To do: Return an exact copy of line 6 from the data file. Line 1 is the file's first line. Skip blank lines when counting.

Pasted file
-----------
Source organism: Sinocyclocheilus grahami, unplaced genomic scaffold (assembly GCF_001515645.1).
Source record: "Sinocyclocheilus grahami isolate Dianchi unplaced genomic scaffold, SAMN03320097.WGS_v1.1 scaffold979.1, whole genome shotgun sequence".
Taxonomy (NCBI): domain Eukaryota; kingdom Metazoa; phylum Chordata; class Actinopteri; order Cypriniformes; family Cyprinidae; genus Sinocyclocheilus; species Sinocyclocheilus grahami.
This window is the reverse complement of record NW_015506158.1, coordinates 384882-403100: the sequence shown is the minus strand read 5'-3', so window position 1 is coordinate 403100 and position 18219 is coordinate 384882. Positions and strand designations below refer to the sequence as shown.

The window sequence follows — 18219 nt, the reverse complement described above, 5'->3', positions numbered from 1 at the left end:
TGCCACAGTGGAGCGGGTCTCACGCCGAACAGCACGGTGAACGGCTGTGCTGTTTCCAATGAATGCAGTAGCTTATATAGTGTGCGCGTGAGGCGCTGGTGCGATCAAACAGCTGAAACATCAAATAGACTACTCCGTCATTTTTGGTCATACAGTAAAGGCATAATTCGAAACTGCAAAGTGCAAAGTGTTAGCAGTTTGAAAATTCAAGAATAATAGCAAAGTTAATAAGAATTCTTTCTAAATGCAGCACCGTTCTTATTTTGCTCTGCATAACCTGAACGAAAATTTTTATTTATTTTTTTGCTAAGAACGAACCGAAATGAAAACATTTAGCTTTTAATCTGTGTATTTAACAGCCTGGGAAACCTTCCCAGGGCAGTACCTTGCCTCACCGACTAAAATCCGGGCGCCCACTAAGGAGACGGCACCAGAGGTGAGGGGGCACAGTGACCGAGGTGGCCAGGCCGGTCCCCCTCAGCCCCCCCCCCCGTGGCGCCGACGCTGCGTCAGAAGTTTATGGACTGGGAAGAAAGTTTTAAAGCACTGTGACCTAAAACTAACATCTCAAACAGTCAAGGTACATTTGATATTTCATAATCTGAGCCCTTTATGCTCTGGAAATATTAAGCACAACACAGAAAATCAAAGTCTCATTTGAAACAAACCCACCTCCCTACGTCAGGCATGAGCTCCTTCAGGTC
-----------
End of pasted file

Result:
TGCCACAGTGGAGCGGGTCTCACGCCGAACAGCACGGTGAACGGCTGTGCTGTTTCCAATGAATGCAGTAGCTTATATAGTGTGCGCGTGAGGCGCTGGTGCGATCAAACAGCTGAAACATCAAATAGACTACTCCGTCATTTTTGGTCATACAGTAAAGGCATAATTCGAAACTGCAAAGTGCAAAGTGTTAGCAGTTTGAAAATTCAAGAATAATAGCAAAGTTAATAAGAATTCTTTCTAAATGCAGCACCGTTCTTATTTTGCTCTGCATAACCTGAACGAAAATTTTTATTTATTTTTTTGCTAAGAACGAACCGAAATGAAAACATTTAGCTTTTAATCTGTGTATTTAACAGCCTGGGAAACCTTCCCAGGGCAGTACCTTGCCTCACCGACTAAAATCCGGGCGCCCACTAAGGAGACGGCACCAGAGGTGAGGGGGCACAGTGACCGAGGTGGCCAGGCCGGTCCCCCTCAGCCCCCCCCCCCGTGGCGCCGACGCTGCGTCAGAAGTTTATGGACTGGGAAGAAAGTTTTAAAGCACTGTGACCTAAAACTAACATCTCAAACAGTCAAGGTACATTTGATATTTCATAATCTGAGCCCTTTATGCTCTGGAAATATTAAGCACAACACAGAAAATCAAAGTCTCATTTGAAACAAACCCACCTCCCTACGTCAGGCATGAGCTCCTTCAGGTC